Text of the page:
- Clearing and managing a custom cache in an external system such as a website, mobile application, or database.
- Providing a way to sync content/data for integrations with third-party systems (i.e. Salesforce, Mailchimp, etc).
- Building custom content workflows.
- Kick off a CI/D pipeline to redeploy your website when content has been updated - this is often used for JAMstack sites that are built using static site generators.
Content Webhooks allow external applications or websites to become aware of content changes that occur within your Agility CMS instance.
It works by providing a list or URL endpoints to Agility CMS. Each time content changes or is published in the CMS, Agility will notify each endpoint of the change and pass-on a message representing the exact change that occurred.
When To Use APIs
APIs work incredibly well when you’re certain of constant incremental changes in data. Relatively stagnate data doesn’t need an API. For example, if you’re an eCommerce store that regularly has to track data or updating some shipping status, then an API would be the best bet.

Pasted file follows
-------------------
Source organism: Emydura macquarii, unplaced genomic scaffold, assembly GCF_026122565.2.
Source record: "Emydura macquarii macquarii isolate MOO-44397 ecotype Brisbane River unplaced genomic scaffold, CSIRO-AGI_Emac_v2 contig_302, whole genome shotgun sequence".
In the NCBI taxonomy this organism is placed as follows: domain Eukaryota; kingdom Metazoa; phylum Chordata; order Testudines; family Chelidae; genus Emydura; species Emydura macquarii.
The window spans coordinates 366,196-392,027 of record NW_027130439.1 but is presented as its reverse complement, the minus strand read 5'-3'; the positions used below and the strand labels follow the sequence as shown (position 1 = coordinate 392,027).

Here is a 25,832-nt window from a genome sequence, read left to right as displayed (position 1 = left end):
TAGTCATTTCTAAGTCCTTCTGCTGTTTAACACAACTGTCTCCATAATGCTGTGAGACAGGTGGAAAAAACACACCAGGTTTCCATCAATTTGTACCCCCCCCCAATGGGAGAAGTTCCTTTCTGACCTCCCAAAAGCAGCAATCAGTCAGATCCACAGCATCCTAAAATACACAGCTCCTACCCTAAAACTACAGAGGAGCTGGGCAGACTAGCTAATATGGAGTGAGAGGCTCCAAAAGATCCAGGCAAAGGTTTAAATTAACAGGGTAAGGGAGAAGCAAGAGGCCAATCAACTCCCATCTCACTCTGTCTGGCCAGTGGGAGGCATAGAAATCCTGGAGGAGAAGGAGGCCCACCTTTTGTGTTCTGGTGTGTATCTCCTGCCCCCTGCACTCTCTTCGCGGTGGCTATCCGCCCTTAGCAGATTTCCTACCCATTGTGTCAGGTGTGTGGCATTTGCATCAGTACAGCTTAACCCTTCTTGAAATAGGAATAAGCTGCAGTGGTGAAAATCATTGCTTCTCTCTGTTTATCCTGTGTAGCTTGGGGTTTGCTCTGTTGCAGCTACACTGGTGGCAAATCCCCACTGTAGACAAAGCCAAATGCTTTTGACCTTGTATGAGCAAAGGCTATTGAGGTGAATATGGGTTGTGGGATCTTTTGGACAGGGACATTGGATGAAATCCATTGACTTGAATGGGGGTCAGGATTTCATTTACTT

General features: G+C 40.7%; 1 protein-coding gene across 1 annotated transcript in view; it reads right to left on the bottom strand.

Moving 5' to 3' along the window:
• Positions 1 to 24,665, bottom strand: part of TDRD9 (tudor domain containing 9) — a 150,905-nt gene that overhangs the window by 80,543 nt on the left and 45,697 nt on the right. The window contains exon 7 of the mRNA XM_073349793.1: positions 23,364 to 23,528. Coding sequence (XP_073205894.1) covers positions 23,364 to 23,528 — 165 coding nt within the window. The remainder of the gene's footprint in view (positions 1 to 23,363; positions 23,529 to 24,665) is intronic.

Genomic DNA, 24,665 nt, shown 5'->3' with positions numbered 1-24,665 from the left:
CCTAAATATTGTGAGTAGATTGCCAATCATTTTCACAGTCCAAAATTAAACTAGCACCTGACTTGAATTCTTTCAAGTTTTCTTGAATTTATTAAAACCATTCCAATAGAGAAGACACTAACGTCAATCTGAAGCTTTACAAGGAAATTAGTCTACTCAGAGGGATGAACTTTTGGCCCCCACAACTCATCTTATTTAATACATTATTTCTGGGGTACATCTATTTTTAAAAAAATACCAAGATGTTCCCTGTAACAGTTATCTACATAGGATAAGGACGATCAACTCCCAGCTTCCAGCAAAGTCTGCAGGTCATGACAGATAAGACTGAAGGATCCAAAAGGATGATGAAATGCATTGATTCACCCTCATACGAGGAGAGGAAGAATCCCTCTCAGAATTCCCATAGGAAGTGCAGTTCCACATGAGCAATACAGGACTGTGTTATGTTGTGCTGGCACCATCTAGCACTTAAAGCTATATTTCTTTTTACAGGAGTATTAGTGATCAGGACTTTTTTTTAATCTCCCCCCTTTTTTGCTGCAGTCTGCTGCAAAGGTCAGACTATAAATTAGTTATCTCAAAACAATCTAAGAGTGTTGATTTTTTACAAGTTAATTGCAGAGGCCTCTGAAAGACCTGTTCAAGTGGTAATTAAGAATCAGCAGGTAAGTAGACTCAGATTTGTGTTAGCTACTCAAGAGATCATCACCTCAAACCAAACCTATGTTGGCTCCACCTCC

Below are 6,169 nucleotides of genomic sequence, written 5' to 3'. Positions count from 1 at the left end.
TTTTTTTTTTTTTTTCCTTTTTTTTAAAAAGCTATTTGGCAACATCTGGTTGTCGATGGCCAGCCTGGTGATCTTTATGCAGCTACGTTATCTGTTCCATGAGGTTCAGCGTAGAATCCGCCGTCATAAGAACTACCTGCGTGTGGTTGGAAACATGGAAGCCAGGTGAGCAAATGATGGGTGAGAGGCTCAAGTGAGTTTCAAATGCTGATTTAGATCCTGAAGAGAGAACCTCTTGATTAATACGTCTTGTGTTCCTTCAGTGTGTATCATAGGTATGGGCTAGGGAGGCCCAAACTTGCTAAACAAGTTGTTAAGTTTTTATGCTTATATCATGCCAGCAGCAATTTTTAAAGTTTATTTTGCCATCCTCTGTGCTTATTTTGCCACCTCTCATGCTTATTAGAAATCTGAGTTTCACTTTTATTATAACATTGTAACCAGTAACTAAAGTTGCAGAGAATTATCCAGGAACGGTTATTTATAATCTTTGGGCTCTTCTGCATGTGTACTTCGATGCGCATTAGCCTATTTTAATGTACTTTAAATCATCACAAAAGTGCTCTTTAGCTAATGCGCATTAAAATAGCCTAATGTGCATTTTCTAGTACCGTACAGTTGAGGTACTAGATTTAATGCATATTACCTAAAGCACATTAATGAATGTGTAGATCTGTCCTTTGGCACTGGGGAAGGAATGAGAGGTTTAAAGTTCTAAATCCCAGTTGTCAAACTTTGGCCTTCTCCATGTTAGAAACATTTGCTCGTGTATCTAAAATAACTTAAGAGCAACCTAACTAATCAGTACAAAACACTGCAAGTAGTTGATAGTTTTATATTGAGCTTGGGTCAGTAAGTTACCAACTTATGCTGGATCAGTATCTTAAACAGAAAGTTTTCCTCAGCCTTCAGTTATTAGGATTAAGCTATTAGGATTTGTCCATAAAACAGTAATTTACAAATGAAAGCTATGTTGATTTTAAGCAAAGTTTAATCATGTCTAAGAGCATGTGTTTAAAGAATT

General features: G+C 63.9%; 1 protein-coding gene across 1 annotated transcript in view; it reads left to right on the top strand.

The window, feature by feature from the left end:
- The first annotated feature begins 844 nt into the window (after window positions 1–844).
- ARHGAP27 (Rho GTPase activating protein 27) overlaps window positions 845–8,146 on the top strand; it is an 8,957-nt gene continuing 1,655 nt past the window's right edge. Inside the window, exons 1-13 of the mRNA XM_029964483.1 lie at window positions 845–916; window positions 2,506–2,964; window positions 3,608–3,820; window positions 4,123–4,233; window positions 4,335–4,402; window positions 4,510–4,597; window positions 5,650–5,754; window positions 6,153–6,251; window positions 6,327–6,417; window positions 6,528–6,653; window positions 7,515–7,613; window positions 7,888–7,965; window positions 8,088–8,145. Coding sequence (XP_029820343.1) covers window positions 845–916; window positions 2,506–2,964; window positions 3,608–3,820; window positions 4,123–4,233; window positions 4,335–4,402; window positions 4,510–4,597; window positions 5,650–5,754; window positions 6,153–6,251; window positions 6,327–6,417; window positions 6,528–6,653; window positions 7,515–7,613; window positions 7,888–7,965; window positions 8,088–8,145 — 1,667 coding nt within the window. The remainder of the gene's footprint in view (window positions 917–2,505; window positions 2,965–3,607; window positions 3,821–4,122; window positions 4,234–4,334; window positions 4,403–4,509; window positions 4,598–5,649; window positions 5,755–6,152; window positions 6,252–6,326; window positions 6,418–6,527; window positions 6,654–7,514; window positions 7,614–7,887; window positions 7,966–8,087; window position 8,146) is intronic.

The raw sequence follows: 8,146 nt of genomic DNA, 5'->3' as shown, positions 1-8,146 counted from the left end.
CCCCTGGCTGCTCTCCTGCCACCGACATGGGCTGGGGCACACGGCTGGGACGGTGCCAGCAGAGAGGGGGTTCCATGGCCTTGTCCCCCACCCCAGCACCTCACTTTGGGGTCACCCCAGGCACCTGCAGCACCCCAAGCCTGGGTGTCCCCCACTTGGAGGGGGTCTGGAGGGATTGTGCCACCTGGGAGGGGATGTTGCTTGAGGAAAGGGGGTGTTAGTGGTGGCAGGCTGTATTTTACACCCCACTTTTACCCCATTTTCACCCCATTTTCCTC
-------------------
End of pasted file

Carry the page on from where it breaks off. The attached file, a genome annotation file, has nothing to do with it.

As you know, to obtain data updates through API, you need to “call” it regularly. So, one can say that APIs are a great fit for application integration when you know you will have a constant change of data.
APIs are still popular for several reasons:
- Not every application supports webhook integrations.
- Sometimes you only want to know about the result, rather than every event (i.e. every permutation) that’s changed an object.
- Webhooks can only notify you about an event, so if you want to make a change based on new information, you’ll need an API.
- A webhook payload may not contain all the data you need about an event, hence an API is used.
Both APIs and webhooks have different use cases, but if your goal is to transfer data between two services, webhooks are the way to go. However, if your platform or application would demand frequent data changes, then an API should be used.
You could use both APIs and webhooks together to create a system that can communicate the right types of data as it suits your application.